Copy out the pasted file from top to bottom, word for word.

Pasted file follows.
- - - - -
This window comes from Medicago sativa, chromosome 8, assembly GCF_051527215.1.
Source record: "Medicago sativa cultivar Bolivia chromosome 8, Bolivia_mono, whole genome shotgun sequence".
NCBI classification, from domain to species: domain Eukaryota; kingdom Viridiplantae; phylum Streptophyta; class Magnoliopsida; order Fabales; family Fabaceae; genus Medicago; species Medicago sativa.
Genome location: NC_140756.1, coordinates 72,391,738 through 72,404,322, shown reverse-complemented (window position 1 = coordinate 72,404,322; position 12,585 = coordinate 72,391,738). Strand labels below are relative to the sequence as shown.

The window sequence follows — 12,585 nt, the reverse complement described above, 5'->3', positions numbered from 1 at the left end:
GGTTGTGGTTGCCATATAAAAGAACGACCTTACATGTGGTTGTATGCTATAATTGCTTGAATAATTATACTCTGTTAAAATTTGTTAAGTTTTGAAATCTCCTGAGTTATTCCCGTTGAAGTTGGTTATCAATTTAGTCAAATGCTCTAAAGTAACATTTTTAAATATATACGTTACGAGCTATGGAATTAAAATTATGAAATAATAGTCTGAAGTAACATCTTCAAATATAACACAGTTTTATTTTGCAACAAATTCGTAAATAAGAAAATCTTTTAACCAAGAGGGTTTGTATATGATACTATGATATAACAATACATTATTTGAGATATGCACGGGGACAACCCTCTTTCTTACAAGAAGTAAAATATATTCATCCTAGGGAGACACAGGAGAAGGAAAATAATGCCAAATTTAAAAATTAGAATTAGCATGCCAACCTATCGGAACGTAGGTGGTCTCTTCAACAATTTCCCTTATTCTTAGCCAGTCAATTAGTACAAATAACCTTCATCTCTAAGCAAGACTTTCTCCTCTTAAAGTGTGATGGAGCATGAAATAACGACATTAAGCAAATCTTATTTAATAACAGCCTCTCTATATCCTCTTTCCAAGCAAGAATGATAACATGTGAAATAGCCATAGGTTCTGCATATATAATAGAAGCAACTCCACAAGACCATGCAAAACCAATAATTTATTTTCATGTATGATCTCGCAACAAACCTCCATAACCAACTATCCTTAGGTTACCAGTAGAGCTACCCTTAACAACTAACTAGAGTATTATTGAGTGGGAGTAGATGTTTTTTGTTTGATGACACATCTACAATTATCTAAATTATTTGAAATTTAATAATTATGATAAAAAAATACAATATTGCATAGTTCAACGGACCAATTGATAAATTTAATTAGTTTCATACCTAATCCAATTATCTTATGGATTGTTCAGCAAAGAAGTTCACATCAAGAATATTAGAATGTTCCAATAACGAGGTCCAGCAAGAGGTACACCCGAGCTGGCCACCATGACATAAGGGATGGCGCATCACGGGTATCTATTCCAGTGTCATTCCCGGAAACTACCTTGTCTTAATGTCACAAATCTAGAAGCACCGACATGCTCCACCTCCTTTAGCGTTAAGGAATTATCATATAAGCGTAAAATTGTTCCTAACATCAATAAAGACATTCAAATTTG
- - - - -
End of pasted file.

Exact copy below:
This window comes from Medicago sativa, chromosome 8, assembly GCF_051527215.1.
Source record: "Medicago sativa cultivar Bolivia chromosome 8, Bolivia_mono, whole genome shotgun sequence".
NCBI classification, from domain to species: domain Eukaryota; kingdom Viridiplantae; phylum Streptophyta; class Magnoliopsida; order Fabales; family Fabaceae; genus Medicago; species Medicago sativa.
Genome location: NC_140756.1, coordinates 72,391,738 through 72,404,322, shown reverse-complemented (window position 1 = coordinate 72,404,322; position 12,585 = coordinate 72,391,738). Strand labels below are relative to the sequence as shown.

The window sequence follows — 12,585 nt, the reverse complement described above, 5'->3', positions numbered from 1 at the left end:
GGTTGTGGTTGCCATATAAAAGAACGACCTTACATGTGGTTGTATGCTATAATTGCTTGAATAATTATACTCTGTTAAAATTTGTTAAGTTTTGAAATCTCCTGAGTTATTCCCGTTGAAGTTGGTTATCAATTTAGTCAAATGCTCTAAAGTAACATTTTTAAATATATACGTTACGAGCTATGGAATTAAAATTATGAAATAATAGTCTGAAGTAACATCTTCAAATATAACACAGTTTTATTTTGCAACAAATTCGTAAATAAGAAAATCTTTTAACCAAGAGGGTTTGTATATGATACTATGATATAACAATACATTATTTGAGATATGCACGGGGACAACCCTCTTTCTTACAAGAAGTAAAATATATTCATCCTAGGGAGACACAGGAGAAGGAAAATAATGCCAAATTTAAAAATTAGAATTAGCATGCCAACCTATCGGAACGTAGGTGGTCTCTTCAACAATTTCCCTTATTCTTAGCCAGTCAATTAGTACAAATAACCTTCATCTCTAAGCAAGACTTTCTCCTCTTAAAGTGTGATGGAGCATGAAATAACGACATTAAGCAAATCTTATTTAATAACAGCCTCTCTATATCCTCTTTCCAAGCAAGAATGATAACATGTGAAATAGCCATAGGTTCTGCATATATAATAGAAGCAACTCCACAAGACCATGCAAAACCAATAATTTATTTTCATGTATGATCTCGCAACAAACCTCCATAACCAACTATCCTTAGGTTACCAGTAGAGCTACCCTTAACAACTAACTAGAGTATTATTGAGTGGGAGTAGATGTTTTTTGTTTGATGACACATCTACAATTATCTAAATTATTTGAAATTTAATAATTATGATAAAAAAATACAATATTGCATAGTTCAACGGACCAATTGATAAATTTAATTAGTTTCATACCTAATCCAATTATCTTATGGATTGTTCAGCAAAGAAGTTCACATCAAGAATATTAGAATGTTCCAATAACGAGGTCCAGCAAGAGGTACACCCGAGCTGGCCACCATGACATAAGGGATGGCGCATCACGGGTATCTATTCCAGTGTCATTCCCGGAAACTACCTTGTCTTAATGTCACAAATCTAGAAGCACCGACATGCTCCACCTCCTTTAGCGTTAAGGAATTATCATATAAGCGTAAAATTGTTCCTAACATCAATAAAGACATTCAAATTTG